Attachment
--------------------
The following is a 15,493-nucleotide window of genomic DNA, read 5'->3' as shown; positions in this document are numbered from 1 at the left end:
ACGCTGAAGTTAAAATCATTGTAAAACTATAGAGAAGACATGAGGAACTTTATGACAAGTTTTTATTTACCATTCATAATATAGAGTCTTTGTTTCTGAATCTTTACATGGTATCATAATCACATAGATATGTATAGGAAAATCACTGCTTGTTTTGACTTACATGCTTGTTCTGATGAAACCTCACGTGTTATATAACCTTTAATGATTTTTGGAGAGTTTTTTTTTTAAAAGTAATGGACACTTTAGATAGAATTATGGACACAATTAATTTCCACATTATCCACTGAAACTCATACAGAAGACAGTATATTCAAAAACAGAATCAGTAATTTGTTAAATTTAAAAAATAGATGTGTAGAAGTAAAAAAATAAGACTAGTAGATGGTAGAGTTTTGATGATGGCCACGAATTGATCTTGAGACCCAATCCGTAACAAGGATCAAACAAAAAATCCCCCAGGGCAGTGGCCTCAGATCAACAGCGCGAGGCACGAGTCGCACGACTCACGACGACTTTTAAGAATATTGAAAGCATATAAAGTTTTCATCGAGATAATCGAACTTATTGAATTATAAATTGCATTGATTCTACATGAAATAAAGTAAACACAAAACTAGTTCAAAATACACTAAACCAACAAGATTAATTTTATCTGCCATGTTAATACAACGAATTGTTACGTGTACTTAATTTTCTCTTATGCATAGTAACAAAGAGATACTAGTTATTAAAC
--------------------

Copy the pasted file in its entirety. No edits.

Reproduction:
The following is a 15,493-nucleotide window of genomic DNA, read 5'->3' as shown; positions in this document are numbered from 1 at the left end:
ACGCTGAAGTTAAAATCATTGTAAAACTATAGAGAAGACATGAGGAACTTTATGACAAGTTTTTATTTACCATTCATAATATAGAGTCTTTGTTTCTGAATCTTTACATGGTATCATAATCACATAGATATGTATAGGAAAATCACTGCTTGTTTTGACTTACATGCTTGTTCTGATGAAACCTCACGTGTTATATAACCTTTAATGATTTTTGGAGAGTTTTTTTTTTAAAAGTAATGGACACTTTAGATAGAATTATGGACACAATTAATTTCCACATTATCCACTGAAACTCATACAGAAGACAGTATATTCAAAAACAGAATCAGTAATTTGTTAAATTTAAAAAATAGATGTGTAGAAGTAAAAAAATAAGACTAGTAGATGGTAGAGTTTTGATGATGGCCACGAATTGATCTTGAGACCCAATCCGTAACAAGGATCAAACAAAAAATCCCCCAGGGCAGTGGCCTCAGATCAACAGCGCGAGGCACGAGTCGCACGACTCACGACGACTTTTAAGAATATTGAAAGCATATAAAGTTTTCATCGAGATAATCGAACTTATTGAATTATAAATTGCATTGATTCTACATGAAATAAAGTAAACACAAAACTAGTTCAAAATACACTAAACCAACAAGATTAATTTTATCTGCCATGTTAATACAACGAATTGTTACGTGTACTTAATTTTCTCTTATGCATAGTAACAAAGAGATACTAGTTATTAAAC